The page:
For many women, having their nails professionally done isn’t just about keeping their hands looking nice. A good number of women take time out of their week to treat themselves to some time away from the stress of family and work. While a visit to the nail parlor may seem like a safe way to unwind, experts caution of the potential dangers associated with Shellac nail polish.
Promoted as a nail polish which last longer than other polishes and resists chipping, Shellac nail polish was registered by Creative Nail Design. While the polish itself is not the main cause for concern, the method by which the polish is dried could potentially cause skin cancer.
Skin cancer risk?
A study previously published in the JAMA Archives of Dermatology, examined the cases of two women who developed skin cancer on the back of their hands after exposure to UV-A nail curing lights. The conclusion of the researchers, Deborah F. MacFarlane, MD, MPH, and Carol A. Alonso, MD, stated, “It appears that exposure to UV nail lights is a risk factor for the development of skin cancer; however, this observation warrants further investigation. In addition, awareness of this possible association may help physicians identify more skin cancers and better educate their patients.”
“The main concern is that the lights they’re using to cure the nails are UV-A lights,” dermatologist Dr. Julia Carroll told CBC’s Marivel Taruc earlier this year. “Exposing yourself to this light we know increases your risk of skin cancer. My concern is that people don’t know the lights are UV-A lights, and over time, these lights could increase your risk of skin cancer.”
Skin cancer from chronic exposure is not the only concern when it comes to Shellac nail polish, which is considered a hybrid form of a gel manicure. According to a report from KOMOnews.com, a gel manicure consists of hardening a gel on top of the nail using a UV-A light. The substance is then sculpted and shaved down until a smooth surface is obtained, and then polish is applied. In addition to using potentially harmful UV-A lights, gel manicures require fingers and nails to be soaked in strong acetone to remove the excess gel residue.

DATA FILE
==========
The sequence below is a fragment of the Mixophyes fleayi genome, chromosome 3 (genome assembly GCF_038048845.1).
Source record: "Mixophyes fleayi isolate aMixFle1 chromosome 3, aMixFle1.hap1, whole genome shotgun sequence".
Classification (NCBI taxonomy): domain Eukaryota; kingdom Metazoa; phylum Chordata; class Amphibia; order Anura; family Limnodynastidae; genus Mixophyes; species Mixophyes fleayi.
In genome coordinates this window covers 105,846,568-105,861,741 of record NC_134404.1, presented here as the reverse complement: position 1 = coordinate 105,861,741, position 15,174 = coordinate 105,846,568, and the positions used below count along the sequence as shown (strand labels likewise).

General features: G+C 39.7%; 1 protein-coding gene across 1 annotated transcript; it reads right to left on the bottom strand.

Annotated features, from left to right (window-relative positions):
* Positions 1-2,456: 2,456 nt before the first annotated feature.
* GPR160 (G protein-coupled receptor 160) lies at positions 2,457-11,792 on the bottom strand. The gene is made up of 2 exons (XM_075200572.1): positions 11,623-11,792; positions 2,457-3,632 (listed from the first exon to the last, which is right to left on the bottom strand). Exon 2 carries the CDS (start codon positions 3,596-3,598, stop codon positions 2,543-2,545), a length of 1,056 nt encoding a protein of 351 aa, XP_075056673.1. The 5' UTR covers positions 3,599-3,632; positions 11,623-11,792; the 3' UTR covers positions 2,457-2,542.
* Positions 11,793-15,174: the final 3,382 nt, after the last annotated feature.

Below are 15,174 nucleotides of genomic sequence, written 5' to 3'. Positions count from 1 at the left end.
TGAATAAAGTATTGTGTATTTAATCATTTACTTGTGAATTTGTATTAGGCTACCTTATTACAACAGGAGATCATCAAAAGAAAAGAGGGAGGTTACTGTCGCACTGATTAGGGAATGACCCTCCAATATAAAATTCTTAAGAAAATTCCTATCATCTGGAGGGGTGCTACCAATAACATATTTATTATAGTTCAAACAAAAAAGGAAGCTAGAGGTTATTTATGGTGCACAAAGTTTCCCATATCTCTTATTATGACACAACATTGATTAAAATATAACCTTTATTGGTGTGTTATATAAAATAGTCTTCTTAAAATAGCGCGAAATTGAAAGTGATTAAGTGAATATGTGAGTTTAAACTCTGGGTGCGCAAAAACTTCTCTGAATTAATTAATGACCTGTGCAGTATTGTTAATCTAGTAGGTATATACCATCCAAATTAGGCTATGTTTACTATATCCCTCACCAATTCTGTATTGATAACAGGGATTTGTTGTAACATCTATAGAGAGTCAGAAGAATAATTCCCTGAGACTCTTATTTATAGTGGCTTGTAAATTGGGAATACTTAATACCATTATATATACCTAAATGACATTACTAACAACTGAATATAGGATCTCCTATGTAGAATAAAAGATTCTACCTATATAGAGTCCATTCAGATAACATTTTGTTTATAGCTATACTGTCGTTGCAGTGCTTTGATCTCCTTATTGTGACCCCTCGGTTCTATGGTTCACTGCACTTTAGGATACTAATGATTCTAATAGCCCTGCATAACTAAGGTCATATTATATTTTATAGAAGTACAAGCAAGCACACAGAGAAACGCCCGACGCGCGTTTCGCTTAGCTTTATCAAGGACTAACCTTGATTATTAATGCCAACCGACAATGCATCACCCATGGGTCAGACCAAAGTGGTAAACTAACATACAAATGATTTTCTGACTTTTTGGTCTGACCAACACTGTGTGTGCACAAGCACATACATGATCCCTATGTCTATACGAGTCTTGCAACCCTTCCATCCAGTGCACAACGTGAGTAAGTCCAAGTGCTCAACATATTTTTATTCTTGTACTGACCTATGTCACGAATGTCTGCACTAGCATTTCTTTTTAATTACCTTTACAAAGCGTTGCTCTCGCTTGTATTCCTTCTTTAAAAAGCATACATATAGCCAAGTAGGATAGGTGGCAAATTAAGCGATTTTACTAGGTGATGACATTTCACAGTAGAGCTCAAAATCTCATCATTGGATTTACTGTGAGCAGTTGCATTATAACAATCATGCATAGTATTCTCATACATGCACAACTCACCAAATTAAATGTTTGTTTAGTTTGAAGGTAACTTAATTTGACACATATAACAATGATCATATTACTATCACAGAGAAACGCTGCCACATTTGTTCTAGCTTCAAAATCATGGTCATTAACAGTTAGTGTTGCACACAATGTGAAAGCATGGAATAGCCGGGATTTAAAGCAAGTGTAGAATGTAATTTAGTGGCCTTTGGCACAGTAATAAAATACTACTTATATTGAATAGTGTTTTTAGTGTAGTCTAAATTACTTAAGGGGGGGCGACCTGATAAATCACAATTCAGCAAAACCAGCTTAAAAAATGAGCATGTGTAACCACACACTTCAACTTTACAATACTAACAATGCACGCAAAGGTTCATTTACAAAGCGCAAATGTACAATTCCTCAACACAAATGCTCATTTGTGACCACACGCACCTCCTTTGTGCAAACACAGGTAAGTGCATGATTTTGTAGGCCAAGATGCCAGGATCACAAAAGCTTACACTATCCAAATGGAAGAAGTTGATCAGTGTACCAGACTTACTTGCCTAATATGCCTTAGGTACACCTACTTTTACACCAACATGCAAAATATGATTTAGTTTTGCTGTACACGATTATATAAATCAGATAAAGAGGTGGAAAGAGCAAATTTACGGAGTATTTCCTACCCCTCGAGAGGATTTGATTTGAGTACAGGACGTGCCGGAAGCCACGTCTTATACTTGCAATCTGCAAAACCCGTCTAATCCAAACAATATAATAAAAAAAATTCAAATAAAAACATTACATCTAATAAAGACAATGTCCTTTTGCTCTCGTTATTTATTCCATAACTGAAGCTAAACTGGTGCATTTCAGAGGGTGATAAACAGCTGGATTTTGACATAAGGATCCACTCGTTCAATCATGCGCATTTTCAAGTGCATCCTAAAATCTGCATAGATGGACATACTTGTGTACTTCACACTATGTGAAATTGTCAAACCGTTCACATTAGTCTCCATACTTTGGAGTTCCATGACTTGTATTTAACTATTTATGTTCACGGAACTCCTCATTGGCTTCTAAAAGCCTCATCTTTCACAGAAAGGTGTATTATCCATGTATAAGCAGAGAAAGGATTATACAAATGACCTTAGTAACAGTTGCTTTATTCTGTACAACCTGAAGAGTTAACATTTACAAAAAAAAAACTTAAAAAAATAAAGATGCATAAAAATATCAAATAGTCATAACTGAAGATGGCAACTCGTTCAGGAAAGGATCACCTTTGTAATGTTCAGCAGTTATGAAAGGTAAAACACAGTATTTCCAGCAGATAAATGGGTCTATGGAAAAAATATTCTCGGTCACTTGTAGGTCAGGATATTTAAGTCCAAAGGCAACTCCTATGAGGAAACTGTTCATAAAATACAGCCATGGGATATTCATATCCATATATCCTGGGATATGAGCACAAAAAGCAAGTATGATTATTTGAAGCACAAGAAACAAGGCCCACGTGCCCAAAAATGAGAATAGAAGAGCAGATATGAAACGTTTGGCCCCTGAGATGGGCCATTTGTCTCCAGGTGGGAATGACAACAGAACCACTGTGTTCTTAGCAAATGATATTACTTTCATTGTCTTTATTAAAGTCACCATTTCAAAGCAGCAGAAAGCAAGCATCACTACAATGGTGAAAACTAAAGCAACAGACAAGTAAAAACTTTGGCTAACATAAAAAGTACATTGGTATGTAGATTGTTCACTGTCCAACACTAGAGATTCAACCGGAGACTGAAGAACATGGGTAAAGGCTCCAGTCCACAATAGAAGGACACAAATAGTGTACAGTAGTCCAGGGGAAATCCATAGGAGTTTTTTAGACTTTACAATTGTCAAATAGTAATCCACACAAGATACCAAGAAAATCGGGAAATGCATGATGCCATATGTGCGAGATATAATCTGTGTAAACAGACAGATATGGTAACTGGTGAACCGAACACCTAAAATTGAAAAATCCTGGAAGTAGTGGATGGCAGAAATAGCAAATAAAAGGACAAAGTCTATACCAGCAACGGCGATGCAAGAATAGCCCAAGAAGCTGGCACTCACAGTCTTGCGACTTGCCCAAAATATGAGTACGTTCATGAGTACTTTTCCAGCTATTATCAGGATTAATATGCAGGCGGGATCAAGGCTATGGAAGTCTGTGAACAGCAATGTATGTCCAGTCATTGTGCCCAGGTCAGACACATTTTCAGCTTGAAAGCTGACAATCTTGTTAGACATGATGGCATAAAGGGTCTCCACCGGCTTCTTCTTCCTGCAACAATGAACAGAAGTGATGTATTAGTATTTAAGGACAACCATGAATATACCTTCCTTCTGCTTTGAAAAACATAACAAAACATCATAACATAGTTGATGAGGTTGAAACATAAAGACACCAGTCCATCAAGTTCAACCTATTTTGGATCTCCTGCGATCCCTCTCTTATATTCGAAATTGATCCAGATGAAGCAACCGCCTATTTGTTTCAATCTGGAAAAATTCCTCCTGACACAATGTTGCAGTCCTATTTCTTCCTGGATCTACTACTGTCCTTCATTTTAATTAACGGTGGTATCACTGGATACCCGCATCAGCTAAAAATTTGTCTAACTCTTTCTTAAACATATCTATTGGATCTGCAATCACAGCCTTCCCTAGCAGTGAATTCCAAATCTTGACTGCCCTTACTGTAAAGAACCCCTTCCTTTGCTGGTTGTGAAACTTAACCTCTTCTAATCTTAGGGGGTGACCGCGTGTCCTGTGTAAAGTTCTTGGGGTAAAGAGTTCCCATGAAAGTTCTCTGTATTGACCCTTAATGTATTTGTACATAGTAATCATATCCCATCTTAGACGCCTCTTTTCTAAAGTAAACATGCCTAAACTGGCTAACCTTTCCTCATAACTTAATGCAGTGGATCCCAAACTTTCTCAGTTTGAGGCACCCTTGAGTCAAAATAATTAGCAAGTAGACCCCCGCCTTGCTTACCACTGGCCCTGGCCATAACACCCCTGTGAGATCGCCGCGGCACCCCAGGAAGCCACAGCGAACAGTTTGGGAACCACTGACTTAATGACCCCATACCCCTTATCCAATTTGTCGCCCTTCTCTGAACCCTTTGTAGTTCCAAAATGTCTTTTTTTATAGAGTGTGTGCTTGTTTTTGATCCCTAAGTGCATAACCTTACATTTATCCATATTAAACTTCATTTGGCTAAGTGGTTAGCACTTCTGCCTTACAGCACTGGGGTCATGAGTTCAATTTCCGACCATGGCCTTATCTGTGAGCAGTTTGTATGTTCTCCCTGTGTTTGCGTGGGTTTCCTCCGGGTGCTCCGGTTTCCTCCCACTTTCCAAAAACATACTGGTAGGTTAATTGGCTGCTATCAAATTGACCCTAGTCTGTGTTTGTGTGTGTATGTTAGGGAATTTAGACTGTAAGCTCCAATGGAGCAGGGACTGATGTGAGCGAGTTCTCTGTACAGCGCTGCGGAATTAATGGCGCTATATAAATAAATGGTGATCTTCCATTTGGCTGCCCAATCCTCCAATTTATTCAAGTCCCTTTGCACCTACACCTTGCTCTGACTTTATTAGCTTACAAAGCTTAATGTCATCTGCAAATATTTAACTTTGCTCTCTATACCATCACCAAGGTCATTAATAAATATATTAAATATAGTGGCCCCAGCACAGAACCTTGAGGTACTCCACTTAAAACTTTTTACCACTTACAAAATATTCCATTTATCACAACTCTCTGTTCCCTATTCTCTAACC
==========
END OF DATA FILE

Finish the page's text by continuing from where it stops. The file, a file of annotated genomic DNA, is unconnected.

In a Journal of Cosmetic Dermatology report, doctors at the University of Miami Miller School of Medicine, found “nail weakness, brittleness, and thinning in five subjects after the application of a new manicure system called gel polish and removal with acetone and manual peeling. All subjects complained that the polish was very difficult to remove and that their nails became much thinner after the procedure.”
The University of Miami experts demonstrated the discovered nail plate thinning through the use of ultrasound.
“Overall, we hope that this report raises the awareness of potential adverse effects of the gel polish system on nail health,” the research concluded. “A patient presenting for advice about various manicures may be advised that the gel polish may lead to thinner and more brittle nails, especially when the general public may have the misconception that the gel polish system can strengthen nails.”
If soaking in acetone and exposing skin to UV-A lights were not enough to deter some women from visiting the salon, everyday risks associated with manicures are also possible with Shellac nail polish application or gel manicures.
It’s not just about UV-A lights
Orly Avitzur, M.D., Consumer Reports medical adviser, wrote in a blog about her experience with a gel manicure and complications she had seen in one of her patients. The woman came to her after visiting a number of other physicians because of excruciating pain in her thumb which sometimes lanced up to her elbow. Upon examination, it was discovered the women had nerve damage from an injury sustained while receiving a gel manicure with an electric file the day before.
“In the case of my patient,” explained Avitzur, “I suspect she absorbed one or more toxins into her abraded skin causing damage to a small branch of a sensory nerve in the hand. Even without chemical exposure, vibration alone has been implicated in nerve damage and may have accounted for her condition, as could infection or allergic reaction. Regardless of the cause, it’s a risk she’ll never take again and neither will I.”
Avitzur advises women to be wary of the following warning signs which may suggest inappropriate behavior or procedures at a salon:
- Swelling, redness or signs of infection
- Skin or nails hurt after a salon session
- The gel being used does not come off easily in a solvent
- Unsterilized instruments
- Unclean facility
- Unmarked bottles
- Technicians cannot tell you what are in the bottles
- Skin is abraded or cut during the session
Health risks of Shellac nail polish, and any other manicure, are considered accumulative and increase with frequency, however, experts warn that depending on your existing risk factors, and your immune system, it might only take one or few times for you to experience associated health issues.
Is there really cause for concern?
Not all experts agree with the warnings linked to gel manicures and Shellac nail polish, however. According to research presented by researcher Alina Markova, MD, of Massachusetts General Hospital, the risk of skin cancer from nail lamps—even after being used weekly for a period of 250 years—is still considered low.
“Nail lamps are safe for over 250 years of weekly manicures, and even then there would be a low risk of skin cancer,” Markova told WebMD. “Not ‘no risk,’ but ‘low risk.’”
While there is supporting evidence on both sides of the argument, individuals looking to avoid potential dangers should opt for a natural look or try a natural, acetone-free, chemical-free nail polish while still being pampered at the salon.